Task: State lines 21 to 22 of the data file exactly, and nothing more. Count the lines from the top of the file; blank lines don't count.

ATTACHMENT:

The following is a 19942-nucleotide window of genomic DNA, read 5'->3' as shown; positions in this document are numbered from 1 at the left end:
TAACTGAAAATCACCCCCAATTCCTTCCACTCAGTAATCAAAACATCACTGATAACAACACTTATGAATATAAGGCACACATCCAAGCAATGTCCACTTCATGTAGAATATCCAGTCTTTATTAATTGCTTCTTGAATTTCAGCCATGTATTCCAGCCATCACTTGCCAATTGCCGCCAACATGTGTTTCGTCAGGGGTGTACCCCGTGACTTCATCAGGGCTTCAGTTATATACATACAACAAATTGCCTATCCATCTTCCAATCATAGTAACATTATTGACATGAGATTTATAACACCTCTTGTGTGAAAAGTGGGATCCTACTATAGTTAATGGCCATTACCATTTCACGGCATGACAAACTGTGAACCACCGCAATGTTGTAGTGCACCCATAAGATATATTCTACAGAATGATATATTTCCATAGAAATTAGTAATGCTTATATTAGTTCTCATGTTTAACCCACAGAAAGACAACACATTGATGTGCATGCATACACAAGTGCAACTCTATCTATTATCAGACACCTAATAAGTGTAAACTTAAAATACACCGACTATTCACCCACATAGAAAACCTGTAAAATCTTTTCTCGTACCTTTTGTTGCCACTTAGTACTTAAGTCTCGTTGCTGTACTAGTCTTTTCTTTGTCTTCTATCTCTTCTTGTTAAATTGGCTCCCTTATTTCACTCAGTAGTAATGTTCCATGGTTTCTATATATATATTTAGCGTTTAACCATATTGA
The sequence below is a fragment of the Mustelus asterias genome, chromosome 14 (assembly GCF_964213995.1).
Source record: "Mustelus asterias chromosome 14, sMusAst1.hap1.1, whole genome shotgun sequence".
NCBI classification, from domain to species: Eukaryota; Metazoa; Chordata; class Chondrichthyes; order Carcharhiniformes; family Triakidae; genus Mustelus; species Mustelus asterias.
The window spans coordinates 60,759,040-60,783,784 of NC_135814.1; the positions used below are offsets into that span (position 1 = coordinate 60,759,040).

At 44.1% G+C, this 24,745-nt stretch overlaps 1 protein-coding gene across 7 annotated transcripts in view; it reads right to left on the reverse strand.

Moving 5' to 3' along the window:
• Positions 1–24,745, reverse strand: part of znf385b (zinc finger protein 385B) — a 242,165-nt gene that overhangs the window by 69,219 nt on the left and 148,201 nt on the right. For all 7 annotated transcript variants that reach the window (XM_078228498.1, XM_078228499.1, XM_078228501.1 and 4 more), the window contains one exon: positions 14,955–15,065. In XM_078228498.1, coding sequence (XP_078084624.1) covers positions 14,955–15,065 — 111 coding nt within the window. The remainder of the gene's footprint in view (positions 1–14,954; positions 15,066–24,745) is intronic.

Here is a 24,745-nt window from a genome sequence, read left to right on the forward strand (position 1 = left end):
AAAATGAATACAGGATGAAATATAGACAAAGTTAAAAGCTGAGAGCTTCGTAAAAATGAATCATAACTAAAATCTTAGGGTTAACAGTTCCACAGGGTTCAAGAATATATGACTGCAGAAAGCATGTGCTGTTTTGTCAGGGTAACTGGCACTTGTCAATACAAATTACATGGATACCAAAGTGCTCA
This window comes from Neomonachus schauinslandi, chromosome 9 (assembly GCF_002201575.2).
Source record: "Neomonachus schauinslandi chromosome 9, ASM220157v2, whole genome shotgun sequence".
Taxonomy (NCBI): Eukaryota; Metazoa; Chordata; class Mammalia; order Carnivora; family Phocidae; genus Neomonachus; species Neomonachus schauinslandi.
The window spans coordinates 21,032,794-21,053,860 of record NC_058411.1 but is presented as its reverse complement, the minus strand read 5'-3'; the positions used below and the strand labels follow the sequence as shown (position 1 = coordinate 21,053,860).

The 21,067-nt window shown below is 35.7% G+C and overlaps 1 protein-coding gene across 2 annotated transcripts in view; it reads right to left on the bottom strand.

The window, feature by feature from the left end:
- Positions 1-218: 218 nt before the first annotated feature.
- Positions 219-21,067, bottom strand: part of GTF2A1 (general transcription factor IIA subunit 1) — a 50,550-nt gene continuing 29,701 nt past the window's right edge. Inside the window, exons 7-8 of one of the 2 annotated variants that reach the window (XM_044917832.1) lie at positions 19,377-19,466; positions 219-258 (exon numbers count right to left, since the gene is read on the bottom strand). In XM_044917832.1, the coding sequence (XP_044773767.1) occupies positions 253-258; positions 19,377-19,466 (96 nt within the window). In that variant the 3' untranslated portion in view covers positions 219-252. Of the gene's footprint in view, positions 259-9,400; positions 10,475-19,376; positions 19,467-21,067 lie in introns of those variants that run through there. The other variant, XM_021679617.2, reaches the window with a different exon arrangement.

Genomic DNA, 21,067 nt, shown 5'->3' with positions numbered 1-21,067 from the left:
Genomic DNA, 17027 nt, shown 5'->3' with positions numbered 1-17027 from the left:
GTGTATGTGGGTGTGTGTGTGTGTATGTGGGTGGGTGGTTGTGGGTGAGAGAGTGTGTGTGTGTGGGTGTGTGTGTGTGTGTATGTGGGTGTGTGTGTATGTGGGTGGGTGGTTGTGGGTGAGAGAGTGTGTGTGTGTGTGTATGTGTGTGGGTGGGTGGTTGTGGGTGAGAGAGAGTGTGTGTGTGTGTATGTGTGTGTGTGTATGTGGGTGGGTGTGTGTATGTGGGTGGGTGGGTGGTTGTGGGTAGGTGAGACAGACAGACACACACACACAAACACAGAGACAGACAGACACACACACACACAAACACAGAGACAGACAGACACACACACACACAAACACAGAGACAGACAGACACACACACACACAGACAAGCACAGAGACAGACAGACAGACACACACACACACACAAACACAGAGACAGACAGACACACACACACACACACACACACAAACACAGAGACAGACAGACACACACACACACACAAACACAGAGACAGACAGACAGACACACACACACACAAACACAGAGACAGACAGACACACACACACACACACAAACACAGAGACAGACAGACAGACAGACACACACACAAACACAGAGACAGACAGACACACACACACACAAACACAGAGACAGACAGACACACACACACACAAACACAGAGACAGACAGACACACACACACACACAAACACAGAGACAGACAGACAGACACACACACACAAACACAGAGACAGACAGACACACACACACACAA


Genomic DNA, 17027 nt, shown 5'->3' with positions numbered 1-17027 from the left:
GTGTATGTGGGTGTGTGTGTGTGTATGTGGGTGGGTGGTTGTGGGTGAGAGAGTGTGTGTGTGTGGGTGTGTGTGTGTGTGTATGTGGGTGTGTGTGTATGTGGGTGGGTGGTTGTGGGTGAGAGAGTGTGTGTGTGTGTGTATGTGTGTGGGTGGGTGGTTGTGGGTGAGAGAGAGTGTGTGTGTGTGTATGTGTGTGTGTGTATGTGGGTGGGTGTGTGTATGTGGGTGGGTGGGTGGTTGTGGGTAGGTGAGACAGACAGACACACACACACAAACACAGAGACAGACAGACACACACACACACAAACACAGAGACAGACAGACACACACACACACAAACACAGAGACAGACAGACACACACACACACAGACAAGCACAGAGACAGACAGACAGACACACACACACACACAAACACAGAGACAGACAGACACACACACACACACACACACACAAACACAGAGACAGACAGACACACACACACACACAAACACAGAGACAGACAGACAGACACACACACACACAAACACAGAGACAGACAGACACACACACACACACACAAACACAGAGACAGACAGACAGACAGACACACACACAAACACAGAGACAGACAGACACACACACACACAAACACAGAGACAGACAGACACACACACACACAAACACAGAGACAGACAGACACACACACACACACAAACACAGAGACAGACAGACAGACACACACACACAAACACAGAGACAGACAGACACACACACACACAA